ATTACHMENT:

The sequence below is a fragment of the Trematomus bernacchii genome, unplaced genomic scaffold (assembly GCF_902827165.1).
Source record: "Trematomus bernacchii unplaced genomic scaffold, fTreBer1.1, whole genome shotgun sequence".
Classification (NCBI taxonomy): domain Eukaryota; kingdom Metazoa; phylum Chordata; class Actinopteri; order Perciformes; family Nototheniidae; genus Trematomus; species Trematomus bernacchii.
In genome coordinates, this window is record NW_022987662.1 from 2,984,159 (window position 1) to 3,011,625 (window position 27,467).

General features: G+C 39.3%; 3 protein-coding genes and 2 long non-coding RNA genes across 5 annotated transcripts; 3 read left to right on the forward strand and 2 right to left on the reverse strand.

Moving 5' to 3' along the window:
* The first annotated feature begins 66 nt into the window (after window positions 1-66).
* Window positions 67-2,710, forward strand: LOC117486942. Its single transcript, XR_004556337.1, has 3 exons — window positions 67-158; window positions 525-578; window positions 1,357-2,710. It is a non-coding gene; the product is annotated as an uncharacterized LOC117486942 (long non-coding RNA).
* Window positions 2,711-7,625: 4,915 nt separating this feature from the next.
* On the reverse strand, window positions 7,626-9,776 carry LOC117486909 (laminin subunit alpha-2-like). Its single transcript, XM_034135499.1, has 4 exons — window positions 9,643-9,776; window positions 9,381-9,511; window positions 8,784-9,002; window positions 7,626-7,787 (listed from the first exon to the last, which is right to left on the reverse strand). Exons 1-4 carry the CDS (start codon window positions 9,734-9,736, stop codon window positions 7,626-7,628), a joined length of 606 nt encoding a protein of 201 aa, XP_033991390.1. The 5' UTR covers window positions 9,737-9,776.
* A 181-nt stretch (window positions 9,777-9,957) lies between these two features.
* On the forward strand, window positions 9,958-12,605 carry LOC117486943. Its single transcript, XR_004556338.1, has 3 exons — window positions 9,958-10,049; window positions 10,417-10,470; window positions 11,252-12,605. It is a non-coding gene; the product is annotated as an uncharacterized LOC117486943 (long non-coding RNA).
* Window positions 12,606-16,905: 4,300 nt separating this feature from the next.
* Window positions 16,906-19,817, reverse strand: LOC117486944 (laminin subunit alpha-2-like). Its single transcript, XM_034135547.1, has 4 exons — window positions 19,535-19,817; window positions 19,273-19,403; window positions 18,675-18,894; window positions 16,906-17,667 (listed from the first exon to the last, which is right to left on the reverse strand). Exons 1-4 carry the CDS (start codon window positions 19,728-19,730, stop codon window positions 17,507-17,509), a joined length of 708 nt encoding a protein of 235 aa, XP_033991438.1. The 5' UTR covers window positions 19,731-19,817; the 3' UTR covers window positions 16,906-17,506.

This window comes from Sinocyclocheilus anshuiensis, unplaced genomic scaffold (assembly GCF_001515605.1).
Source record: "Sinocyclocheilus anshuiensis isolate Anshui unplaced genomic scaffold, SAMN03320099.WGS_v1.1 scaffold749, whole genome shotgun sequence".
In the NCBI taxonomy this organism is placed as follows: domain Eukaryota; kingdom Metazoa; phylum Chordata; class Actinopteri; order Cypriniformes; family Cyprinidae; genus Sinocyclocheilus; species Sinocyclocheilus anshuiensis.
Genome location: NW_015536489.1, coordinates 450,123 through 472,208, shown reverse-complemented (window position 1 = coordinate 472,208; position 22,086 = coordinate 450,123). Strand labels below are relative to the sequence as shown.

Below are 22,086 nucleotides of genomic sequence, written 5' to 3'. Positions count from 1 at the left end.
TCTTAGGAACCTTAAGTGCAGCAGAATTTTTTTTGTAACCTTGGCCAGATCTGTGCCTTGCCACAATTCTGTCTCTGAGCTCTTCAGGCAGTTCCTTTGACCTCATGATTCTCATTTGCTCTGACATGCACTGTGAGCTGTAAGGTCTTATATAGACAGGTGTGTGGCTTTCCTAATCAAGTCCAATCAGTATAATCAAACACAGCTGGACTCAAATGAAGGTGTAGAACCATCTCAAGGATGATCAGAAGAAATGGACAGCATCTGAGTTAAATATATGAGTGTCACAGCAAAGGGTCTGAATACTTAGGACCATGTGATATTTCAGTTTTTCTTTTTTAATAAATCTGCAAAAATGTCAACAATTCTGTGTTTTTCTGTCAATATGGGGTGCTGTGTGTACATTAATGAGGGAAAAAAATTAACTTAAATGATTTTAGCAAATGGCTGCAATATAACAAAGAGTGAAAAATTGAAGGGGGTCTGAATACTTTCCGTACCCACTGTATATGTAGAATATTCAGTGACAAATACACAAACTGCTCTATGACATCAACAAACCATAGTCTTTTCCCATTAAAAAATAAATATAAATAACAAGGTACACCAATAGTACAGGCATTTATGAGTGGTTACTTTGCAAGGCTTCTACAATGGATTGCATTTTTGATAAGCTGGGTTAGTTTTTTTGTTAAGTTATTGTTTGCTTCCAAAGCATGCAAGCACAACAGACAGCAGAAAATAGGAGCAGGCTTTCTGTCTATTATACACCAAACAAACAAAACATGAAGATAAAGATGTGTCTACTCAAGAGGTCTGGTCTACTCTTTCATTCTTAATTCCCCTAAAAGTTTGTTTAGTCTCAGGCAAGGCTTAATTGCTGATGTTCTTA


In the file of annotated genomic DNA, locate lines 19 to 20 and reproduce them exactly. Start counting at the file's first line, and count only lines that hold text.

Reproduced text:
Below are 22,086 nucleotides of genomic sequence, written 5' to 3'. Positions count from 1 at the left end.
TCTTAGGAACCTTAAGTGCAGCAGAATTTTTTTTGTAACCTTGGCCAGATCTGTGCCTTGCCACAATTCTGTCTCTGAGCTCTTCAGGCAGTTCCTTTGACCTCATGATTCTCATTTGCTCTGACATGCACTGTGAGCTGTAAGGTCTTATATAGACAGGTGTGTGGCTTTCCTAATCAAGTCCAATCAGTATAATCAAACACAGCTGGACTCAAATGAAGGTGTAGAACCATCTCAAGGATGATCAGAAGAAATGGACAGCATCTGAGTTAAATATATGAGTGTCACAGCAAAGGGTCTGAATACTTAGGACCATGTGATATTTCAGTTTTTCTTTTTTAATAAATCTGCAAAAATGTCAACAATTCTGTGTTTTTCTGTCAATATGGGGTGCTGTGTGTACATTAATGAGGGAAAAAAATTAACTTAAATGATTTTAGCAAATGGCTGCAATATAACAAAGAGTGAAAAATTGAAGGGGGTCTGAATACTTTCCGTACCCACTGTATATGTAGAATATTCAGTGACAAATACACAAACTGCTCTATGACATCAACAAACCATAGTCTTTTCCCATTAAAAAATAAATATAAATAACAAGGTACACCAATAGTACAGGCATTTATGAGTGGTTACTTTGCAAGGCTTCTACAATGGATTGCATTTTTGATAAGCTGGGTTAGTTTTTTTGTTAAGTTATTGTTTGCTTCCAAAGCATGCAAGCACAACAGACAGCAGAAAATAGGAGCAGGCTTTCTGTCTATTATACACCAAACAAACAAAACATGAAGATAAAGATGTGTCTACTCAAGAGGTCTGGTCTACTCTTTCATTCTTAATTCCCCTAAAAGTTTGTTTAGTCTCAGGCAAGGCTTAATTGCTGATGTTCTTA